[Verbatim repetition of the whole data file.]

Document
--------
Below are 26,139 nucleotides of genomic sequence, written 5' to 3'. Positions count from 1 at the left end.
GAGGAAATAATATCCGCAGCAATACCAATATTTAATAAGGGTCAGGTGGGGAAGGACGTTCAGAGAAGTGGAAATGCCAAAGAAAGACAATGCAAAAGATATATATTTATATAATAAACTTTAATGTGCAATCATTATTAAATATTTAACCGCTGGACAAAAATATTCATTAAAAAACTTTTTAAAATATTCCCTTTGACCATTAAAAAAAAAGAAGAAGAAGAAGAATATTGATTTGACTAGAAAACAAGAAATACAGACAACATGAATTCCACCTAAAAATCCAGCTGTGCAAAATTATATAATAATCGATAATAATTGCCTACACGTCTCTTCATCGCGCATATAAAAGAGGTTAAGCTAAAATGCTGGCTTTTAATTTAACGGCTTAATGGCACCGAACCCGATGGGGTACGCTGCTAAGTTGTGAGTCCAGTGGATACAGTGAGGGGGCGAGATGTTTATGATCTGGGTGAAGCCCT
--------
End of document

Below are 26,139 nucleotides of genomic sequence, written 5' to 3'. Positions count from 1 at the left end.
GAGGAAATAATATCCGCAGCAATACCAATATTTAATAAGGGTCAGGTGGGGAAGGACGTTCAGAGAAGTGGAAATGCCAAAGAAAGACAATGCAAAAGATATATATTTATATAATAAACTTTAATGTGCAATCATTATTAAATATTTAACCGCTGGACAAAAATATTCATTAAAAAACTTTTTAAAATATTCCCTTTGACCATTAAAAAAAAAGAAGAAGAAGAAGAATATTGATTTGACTAGAAAACAAGAAATACAGACAACATGAATTCCACCTAAAAATCCAGCTGTGCAAAATTATATAATAATCGATAATAATTGCCTACACGTCTCTTCATCGCGCATATAAAAGAGGTTAAGCTAAAATGCTGGCTTTTAATTTAACGGCTTAATGGCACCGAACCCGATGGGGTACGCTGCTAAGTTGTGAGTCCAGTGGATACAGTGAGGGGGCGAGATGTTTATGATCTGGGTGAAGCCCT